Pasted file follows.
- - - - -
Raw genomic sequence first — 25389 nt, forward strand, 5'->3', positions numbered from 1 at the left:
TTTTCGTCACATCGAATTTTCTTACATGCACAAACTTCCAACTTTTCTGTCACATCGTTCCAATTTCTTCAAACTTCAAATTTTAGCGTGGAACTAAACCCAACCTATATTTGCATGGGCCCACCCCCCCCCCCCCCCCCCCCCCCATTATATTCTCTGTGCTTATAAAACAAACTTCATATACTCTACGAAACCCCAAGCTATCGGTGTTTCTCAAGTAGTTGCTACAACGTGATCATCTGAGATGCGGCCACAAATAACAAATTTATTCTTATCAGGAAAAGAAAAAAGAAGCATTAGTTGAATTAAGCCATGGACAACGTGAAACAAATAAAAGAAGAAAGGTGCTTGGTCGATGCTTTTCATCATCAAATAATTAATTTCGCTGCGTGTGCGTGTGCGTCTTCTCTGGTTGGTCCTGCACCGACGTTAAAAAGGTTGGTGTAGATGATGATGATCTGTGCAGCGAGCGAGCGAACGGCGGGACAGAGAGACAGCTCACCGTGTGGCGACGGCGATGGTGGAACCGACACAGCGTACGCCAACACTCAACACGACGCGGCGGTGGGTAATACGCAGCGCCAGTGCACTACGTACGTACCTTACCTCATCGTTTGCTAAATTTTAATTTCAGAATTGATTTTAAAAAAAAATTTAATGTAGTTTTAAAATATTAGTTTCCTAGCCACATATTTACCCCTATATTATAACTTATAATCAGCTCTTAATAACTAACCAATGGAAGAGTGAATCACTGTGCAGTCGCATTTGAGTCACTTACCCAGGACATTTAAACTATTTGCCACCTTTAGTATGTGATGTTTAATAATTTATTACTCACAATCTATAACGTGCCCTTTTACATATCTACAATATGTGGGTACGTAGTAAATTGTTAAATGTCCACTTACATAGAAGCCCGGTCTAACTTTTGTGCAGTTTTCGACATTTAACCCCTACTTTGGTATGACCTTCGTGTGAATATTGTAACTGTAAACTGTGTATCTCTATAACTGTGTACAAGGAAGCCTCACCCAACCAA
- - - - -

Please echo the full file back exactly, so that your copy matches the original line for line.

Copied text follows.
Raw genomic sequence first — 25389 nt, forward strand, 5'->3', positions numbered from 1 at the left:
TTTTCGTCACATCGAATTTTCTTACATGCACAAACTTCCAACTTTTCTGTCACATCGTTCCAATTTCTTCAAACTTCAAATTTTAGCGTGGAACTAAACCCAACCTATATTTGCATGGGCCCACCCCCCCCCCCCCCCCCCCCCCCATTATATTCTCTGTGCTTATAAAACAAACTTCATATACTCTACGAAACCCCAAGCTATCGGTGTTTCTCAAGTAGTTGCTACAACGTGATCATCTGAGATGCGGCCACAAATAACAAATTTATTCTTATCAGGAAAAGAAAAAAGAAGCATTAGTTGAATTAAGCCATGGACAACGTGAAACAAATAAAAGAAGAAAGGTGCTTGGTCGATGCTTTTCATCATCAAATAATTAATTTCGCTGCGTGTGCGTGTGCGTCTTCTCTGGTTGGTCCTGCACCGACGTTAAAAAGGTTGGTGTAGATGATGATGATCTGTGCAGCGAGCGAGCGAACGGCGGGACAGAGAGACAGCTCACCGTGTGGCGACGGCGATGGTGGAACCGACACAGCGTACGCCAACACTCAACACGACGCGGCGGTGGGTAATACGCAGCGCCAGTGCACTACGTACGTACCTTACCTCATCGTTTGCTAAATTTTAATTTCAGAATTGATTTTAAAAAAAAATTTAATGTAGTTTTAAAATATTAGTTTCCTAGCCACATATTTACCCCTATATTATAACTTATAATCAGCTCTTAATAACTAACCAATGGAAGAGTGAATCACTGTGCAGTCGCATTTGAGTCACTTACCCAGGACATTTAAACTATTTGCCACCTTTAGTATGTGATGTTTAATAATTTATTACTCACAATCTATAACGTGCCCTTTTACATATCTACAATATGTGGGTACGTAGTAAATTGTTAAATGTCCACTTACATAGAAGCCCGGTCTAACTTTTGTGCAGTTTTCGACATTTAACCCCTACTTTGGTATGACCTTCGTGTGAATATTGTAACTGTAAACTGTGTATCTCTATAACTGTGTACAAGGAAGCCTCACCCAACCAA